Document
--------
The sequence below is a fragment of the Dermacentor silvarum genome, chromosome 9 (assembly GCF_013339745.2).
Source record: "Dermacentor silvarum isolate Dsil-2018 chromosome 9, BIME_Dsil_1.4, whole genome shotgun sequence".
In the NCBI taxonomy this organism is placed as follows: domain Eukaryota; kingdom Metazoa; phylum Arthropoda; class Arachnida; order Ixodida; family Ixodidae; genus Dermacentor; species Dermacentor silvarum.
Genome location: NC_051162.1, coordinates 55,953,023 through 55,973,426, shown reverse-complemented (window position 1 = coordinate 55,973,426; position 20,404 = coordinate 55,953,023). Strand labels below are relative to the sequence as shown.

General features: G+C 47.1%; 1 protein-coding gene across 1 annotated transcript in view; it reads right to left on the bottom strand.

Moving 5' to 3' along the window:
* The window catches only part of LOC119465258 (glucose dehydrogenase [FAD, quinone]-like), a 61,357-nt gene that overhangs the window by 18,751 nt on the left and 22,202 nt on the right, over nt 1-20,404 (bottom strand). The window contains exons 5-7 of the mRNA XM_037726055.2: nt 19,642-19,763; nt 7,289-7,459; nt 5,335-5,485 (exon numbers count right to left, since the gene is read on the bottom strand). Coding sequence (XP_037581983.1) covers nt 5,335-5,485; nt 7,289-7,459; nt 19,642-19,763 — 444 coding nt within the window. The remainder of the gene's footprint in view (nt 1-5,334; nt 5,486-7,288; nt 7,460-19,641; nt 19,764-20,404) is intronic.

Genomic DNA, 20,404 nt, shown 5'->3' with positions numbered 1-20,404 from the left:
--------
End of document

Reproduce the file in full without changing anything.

The sequence below is a fragment of the Dermacentor silvarum genome, chromosome 9 (assembly GCF_013339745.2).
Source record: "Dermacentor silvarum isolate Dsil-2018 chromosome 9, BIME_Dsil_1.4, whole genome shotgun sequence".
In the NCBI taxonomy this organism is placed as follows: domain Eukaryota; kingdom Metazoa; phylum Arthropoda; class Arachnida; order Ixodida; family Ixodidae; genus Dermacentor; species Dermacentor silvarum.
Genome location: NC_051162.1, coordinates 55,953,023 through 55,973,426, shown reverse-complemented (window position 1 = coordinate 55,973,426; position 20,404 = coordinate 55,953,023). Strand labels below are relative to the sequence as shown.

General features: G+C 47.1%; 1 protein-coding gene across 1 annotated transcript in view; it reads right to left on the bottom strand.

Moving 5' to 3' along the window:
* The window catches only part of LOC119465258 (glucose dehydrogenase [FAD, quinone]-like), a 61,357-nt gene that overhangs the window by 18,751 nt on the left and 22,202 nt on the right, over nt 1-20,404 (bottom strand). The window contains exons 5-7 of the mRNA XM_037726055.2: nt 19,642-19,763; nt 7,289-7,459; nt 5,335-5,485 (exon numbers count right to left, since the gene is read on the bottom strand). Coding sequence (XP_037581983.1) covers nt 5,335-5,485; nt 7,289-7,459; nt 19,642-19,763 — 444 coding nt within the window. The remainder of the gene's footprint in view (nt 1-5,334; nt 5,486-7,288; nt 7,460-19,641; nt 19,764-20,404) is intronic.

Genomic DNA, 20,404 nt, shown 5'->3' with positions numbered 1-20,404 from the left: